Wednesday, September 19, 2012


I've had a rather flatteringly large number of requests for my meatloaf recipe, so here we go. I've tried playing around with various things and as usual, I boiled it down to these essentials. Feel free to play with things like adding different kinds of meats, etc. But I haven't seen it make a huge difference.

You'll need:

1 pound ground beef (I usually use 80:20 because it's $3/pound)
1 pound ground pork
~ 1 1/2 cup breadcrumbs
3 eggs

Preheat oven to 350 degrees.

In a bowl, combine beef, pork, eggs, breadcrumbs. If you have spiced breadcrumbs, carefully add salt (often it already has salt, and quite a lot, so be careful) and pepper. Mash it all together with your hands until smooth and homogeneous. In a small pot, combine a quarter cup each of honey and ketchup- I don't ever actually measure it out, I just pour it out and do it by eye. Heat the pot and stir the honey and ketchup until uniform, then remove from heat.

If you're like me, you have no idea what happened to your mother's meatloaf pan. Well, that's alright. Surprisingly, it is less useful than you might think. I usually use my pyrex casserole dish, but I've also used a flat cookie sheet as well. Use what you have. Take your large lump of meat and slap it together into a rough sphere. Plop it down gently into the baking dish. Now here's a neat trick. You'll want a rough sort-of loaf shape, the classical meatloaf shape. But what's the best part of the meatloaf? The outside, of course. Press the meatloaf into an oblong spheroid roughly an inch and a half to two inches high. For me, with my giant man hands, I put my thumb and forefinger stretched out as wide as I can and press the meat out like that, but feel free to just shape it as you like. Squashing it flatter like this results in several things: 1. it increases the surface area to volume ratio, which allows the meatloaf to cook more quickly and more evenly. 2. With increased surface area, you get much more of the yummy caramelized surface. 3. It decreases the thickness of the thickest point in the meatloaf, again allowing it to cook both more quickly and more evenly. All in all, it's a good idea. Feel free to make it longer, but keep it fairly low and wide.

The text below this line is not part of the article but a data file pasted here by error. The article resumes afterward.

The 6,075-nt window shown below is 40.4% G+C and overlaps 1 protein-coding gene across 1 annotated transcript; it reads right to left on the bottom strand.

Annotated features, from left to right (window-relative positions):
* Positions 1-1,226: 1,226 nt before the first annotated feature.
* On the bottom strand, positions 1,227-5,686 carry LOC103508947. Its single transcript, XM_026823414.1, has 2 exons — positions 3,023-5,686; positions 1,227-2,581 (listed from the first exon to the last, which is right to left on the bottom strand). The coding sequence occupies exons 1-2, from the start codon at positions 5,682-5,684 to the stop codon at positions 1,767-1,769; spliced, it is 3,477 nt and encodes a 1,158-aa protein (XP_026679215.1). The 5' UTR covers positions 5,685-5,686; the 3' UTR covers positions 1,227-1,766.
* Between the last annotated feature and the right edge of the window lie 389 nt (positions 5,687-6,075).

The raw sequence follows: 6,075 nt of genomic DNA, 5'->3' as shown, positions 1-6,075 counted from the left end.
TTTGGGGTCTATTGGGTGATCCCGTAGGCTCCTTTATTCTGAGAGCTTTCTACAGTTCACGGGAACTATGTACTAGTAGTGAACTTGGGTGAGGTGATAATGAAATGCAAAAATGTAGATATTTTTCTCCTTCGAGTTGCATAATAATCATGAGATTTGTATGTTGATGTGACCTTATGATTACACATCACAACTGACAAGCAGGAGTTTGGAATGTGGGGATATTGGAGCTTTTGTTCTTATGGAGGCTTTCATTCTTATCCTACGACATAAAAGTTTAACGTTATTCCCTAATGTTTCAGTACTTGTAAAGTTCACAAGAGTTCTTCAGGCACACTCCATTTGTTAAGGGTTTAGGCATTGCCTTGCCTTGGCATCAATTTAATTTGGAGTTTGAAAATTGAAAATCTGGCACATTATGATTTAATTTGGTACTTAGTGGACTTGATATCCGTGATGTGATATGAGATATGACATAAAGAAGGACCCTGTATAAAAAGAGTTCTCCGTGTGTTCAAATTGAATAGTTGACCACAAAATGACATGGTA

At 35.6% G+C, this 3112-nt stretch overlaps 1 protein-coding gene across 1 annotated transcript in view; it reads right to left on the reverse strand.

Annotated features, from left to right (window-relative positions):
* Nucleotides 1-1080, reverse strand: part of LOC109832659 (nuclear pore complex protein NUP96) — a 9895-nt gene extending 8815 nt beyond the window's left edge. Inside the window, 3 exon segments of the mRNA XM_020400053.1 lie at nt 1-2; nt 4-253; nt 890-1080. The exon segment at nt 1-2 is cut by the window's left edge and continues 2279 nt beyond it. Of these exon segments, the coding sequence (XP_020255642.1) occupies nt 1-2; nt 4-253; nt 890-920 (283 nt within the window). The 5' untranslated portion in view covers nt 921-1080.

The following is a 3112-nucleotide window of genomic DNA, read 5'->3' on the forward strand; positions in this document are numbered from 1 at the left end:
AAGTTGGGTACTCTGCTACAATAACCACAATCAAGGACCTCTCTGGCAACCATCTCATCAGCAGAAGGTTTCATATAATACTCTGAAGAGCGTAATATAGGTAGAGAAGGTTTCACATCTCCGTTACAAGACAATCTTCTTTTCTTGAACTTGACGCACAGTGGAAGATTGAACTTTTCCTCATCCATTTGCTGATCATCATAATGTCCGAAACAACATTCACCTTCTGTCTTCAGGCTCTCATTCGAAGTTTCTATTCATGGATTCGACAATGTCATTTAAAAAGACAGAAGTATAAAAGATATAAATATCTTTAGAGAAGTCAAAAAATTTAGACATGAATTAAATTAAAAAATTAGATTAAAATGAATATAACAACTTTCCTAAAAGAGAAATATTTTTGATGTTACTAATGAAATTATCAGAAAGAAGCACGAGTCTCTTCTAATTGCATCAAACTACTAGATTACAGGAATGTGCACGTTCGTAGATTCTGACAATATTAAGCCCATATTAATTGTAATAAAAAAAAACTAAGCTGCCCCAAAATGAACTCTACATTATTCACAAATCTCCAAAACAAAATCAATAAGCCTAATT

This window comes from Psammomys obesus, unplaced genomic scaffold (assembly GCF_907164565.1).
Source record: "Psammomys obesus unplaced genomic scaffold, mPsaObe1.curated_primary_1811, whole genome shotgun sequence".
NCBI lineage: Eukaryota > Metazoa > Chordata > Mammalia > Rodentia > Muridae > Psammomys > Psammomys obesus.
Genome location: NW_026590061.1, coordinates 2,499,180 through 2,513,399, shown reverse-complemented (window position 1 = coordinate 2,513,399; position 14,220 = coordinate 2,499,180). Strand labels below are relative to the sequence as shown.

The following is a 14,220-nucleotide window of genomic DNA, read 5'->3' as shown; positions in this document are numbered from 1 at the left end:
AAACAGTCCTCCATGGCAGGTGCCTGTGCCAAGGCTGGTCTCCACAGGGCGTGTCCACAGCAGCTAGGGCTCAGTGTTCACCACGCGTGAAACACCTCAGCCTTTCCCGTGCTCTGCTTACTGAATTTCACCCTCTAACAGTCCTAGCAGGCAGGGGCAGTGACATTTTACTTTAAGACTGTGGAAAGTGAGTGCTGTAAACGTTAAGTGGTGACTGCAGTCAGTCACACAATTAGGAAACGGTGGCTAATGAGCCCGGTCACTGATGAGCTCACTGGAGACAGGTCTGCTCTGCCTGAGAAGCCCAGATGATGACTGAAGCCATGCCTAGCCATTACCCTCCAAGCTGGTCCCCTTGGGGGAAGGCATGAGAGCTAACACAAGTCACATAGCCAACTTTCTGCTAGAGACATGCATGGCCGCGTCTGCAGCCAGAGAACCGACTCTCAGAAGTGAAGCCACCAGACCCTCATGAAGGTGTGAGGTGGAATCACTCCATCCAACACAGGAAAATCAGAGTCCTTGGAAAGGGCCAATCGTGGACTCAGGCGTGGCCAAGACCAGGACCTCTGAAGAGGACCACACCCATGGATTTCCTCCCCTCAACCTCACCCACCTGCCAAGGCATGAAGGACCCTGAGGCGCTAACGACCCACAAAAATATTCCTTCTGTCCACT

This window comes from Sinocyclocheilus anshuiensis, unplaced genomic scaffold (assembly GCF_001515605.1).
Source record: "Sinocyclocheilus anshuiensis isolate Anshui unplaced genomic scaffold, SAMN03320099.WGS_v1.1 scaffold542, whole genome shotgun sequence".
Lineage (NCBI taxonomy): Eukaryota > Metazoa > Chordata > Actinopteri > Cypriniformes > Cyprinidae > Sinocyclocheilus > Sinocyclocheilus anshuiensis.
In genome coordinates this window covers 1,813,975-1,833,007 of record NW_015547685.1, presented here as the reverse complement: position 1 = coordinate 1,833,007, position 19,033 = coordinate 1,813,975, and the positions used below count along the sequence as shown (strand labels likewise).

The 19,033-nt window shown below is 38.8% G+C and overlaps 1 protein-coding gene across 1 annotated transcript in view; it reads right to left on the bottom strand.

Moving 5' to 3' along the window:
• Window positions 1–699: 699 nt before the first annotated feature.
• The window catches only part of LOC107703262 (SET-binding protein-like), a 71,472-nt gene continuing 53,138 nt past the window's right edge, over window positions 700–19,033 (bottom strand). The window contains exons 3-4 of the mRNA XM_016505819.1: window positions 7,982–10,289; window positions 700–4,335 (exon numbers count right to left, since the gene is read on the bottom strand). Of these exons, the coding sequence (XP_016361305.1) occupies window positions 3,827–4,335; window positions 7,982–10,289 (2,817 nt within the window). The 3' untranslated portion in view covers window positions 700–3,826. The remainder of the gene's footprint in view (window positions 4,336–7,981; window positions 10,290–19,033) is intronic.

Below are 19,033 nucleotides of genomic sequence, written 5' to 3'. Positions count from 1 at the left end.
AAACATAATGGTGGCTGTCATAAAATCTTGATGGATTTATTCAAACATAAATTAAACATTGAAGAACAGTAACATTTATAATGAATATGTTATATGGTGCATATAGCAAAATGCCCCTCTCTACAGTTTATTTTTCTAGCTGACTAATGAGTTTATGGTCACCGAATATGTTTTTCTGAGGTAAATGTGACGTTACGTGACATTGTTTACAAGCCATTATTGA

Finally, pour the honey/ketchup on top and make sure to coat the entire top and sides. You should have just enough with maybe a little extra on top.

Stick into oven for an hour to an hour and a half- I always check with my meat thermometer after an hour and the temp usually reads 168-171 degrees, which is pretty perfect for meatloaf. Take out and allow to sit for ten minutes.

Serve with mashed potatoes and peas. This makes enough for four hungry people or two hungry people with leftovers for lunch the next day. I like to eat mine with ketchup.